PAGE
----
One time John was in the shower and almost finished, old Gary opened the shower curtain and started peeing on the back of John's leg. At first John didn't realize it until he felt something warm on his leg. John turned and saw what was happening and yelled, " son of a bitch"! Old Gary just stood there laughing!I told all of those stories to Chad, John's son, who was stationed at Fort bliss in El Passo, TX. and he got a bang out of them! He said, "I didn't know that my dad was like that.” Chad was the spitting image of his dad.
When I finished High School at the age of 17, I went to work as a machinist for Mr. Congdon, an Engineer. One day he said, “I understand that you are going into the Navy? Well, I served in the Navy and made Warrant Officer so let me give you some advice; always do a good job no matter how dirty the job may be." By golly he was right! Scratch their backs and they will scratch yours.
They used to call me," rackets" because I would give ammo to the officers and the Chiefs when we came into our home port, Concord, CA. So, in return, they would do me favors such as: I always got best watch duty, sandwiches, liberty, clean clothes, etc. Sometimes the Chief would ask, “aren't you going on liberty? ” And I would say, “No, I don't have clean whites!” Then he would say,“ Give them to my laundry man and he will clean, starch and press them for you.” And then, by the time I would shit, shower and shave they would be hanging from a hangar at my bunk as if they had just come from a professional cleaners. Man that was Great !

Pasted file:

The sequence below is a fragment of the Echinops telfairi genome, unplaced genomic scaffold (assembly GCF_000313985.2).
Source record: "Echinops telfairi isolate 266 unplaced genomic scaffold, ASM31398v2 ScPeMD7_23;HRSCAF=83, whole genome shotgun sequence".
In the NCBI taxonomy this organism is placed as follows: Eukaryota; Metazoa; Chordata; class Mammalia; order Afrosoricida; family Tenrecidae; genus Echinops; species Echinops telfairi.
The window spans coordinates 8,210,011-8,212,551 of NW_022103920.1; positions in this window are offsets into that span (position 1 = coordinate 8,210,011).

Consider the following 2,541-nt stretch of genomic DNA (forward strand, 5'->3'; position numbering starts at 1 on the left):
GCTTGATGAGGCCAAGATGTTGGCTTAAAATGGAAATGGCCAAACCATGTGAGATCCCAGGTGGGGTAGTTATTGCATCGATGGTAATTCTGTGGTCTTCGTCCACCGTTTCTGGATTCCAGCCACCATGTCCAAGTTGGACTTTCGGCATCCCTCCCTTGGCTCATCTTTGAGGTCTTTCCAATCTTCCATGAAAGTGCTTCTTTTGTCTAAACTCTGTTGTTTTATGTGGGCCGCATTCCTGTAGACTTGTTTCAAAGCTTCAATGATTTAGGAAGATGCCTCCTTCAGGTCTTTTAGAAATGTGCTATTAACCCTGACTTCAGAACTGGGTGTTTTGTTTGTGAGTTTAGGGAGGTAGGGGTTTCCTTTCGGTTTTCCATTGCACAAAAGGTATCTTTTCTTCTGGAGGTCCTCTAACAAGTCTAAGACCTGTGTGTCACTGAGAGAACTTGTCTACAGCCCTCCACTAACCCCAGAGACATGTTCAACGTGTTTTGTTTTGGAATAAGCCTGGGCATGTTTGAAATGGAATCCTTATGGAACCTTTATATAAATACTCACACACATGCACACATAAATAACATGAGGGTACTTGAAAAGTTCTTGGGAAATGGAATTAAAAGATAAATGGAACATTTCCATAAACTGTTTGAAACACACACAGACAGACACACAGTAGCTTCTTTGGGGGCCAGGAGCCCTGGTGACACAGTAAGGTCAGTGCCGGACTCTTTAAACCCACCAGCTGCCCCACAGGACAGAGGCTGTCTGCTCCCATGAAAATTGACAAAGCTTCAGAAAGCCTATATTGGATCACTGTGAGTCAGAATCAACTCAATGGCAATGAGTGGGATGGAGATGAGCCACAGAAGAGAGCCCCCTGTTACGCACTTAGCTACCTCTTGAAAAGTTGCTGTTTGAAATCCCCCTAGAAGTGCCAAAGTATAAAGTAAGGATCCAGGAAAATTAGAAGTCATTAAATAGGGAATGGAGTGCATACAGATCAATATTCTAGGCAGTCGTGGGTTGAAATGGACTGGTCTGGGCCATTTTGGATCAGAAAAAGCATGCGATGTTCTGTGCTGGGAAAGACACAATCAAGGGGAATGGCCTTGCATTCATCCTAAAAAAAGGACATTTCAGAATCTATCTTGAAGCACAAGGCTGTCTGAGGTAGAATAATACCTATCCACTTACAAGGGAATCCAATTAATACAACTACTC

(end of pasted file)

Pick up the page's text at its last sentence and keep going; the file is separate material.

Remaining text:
RICHARD PEREZ FIRST CLASS GUNNER'S M ATE 1966-70
A TENSE MOMENT
We had a kid aboard the USS Vesuvius, who came down with appendicitis and had to be evacuated. They sent a chopper to take him off. We were expecting a big huey but they sent a small chopper with ski's but no winch. I think it was a army chopper. When it came over us, it flew along side the fan tail for pick up. We tried to pass him over to them but couldn't quite make it. All the poor kid could see was the water boiling from the propeller. You could see the look of terror in his eyes. After several failed tries, the pilot waved us off and flew away to reposition.